“If you have to pay money to get medals, then what kind of medal is it?”

After taking money from students for medals Bangalore Uni decides to bear costRepresentational Image
news Education Thursday, January 11, 2018 - 19:08

It took media reports and protests from a section of students for sense to prevail within the Bangalore University administration.

The Bangalore University has now decided that the money collected from hardworking and meritorious students to award them gold medals and certificates will be returned.

The decision was taken at the Syndicate meeting held on Wednesday after opposition by parents and students.

“It was a unanimous decision by all the Syndicate members. The university will bear the cost,” the acting Vice-Chancellor Sudesh V said.

The BU in a controversial notification had asked colleges to collect money (Rs 500) from meritorious students for the purpose of their own certificates and medals.

Read: Bangalore Uni asks students to pay additional fee to get their hard-earned medals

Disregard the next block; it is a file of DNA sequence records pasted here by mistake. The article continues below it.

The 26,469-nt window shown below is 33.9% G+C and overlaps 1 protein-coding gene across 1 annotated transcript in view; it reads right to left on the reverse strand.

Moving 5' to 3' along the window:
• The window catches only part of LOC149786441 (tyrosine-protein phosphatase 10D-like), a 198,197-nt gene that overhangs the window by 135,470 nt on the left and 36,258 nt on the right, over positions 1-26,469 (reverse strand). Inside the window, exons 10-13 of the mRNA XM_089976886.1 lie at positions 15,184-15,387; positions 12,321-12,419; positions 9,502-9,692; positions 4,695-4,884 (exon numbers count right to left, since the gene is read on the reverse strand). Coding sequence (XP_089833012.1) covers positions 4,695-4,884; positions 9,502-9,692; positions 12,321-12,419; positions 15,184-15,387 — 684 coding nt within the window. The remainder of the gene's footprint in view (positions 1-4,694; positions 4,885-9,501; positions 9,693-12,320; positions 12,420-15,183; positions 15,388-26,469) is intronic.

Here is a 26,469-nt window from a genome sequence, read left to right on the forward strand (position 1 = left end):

The amount had to be paid to the University through a demand draft drawn in favour of the Finance Officer of the University. The University’s Registrar has asked colleges to inform students to apply for the medals and certificates within the date.  

The decision then had sparked strong reactions from academics and students.

Niranjanaradhya, Fellow and Programme Head at Universalisation of School Education at the National Law School of India University had termed the move as an ‘insult’ to hard work.

“If you have to pay money to get medals, then what kind of medal is it?” he had asked.

Speaking to TNM, a student union leader in Bangalore said, “The decision to withdraw the irrational additional fee for awarding gold medal is welcome.”

But said that a reduced funding from the Centre is posing such problems.

“Such kind of measures to charge fees even for a gold medal is a direct fall out of acute fund crunch which has become a universal phenomenon in India, thanks to central government's UGC budget cut,” he said.

The idea was first mooted in 2017 by then BU Vice-Chancellor B Thimme Gowda. During the 52nd convocation ceremony in 2017, only half the deserving students got gold medals due to shortage of funds for the purpose.

He had also proposed awarding cash to students instead of giving them medals in order to manage budget.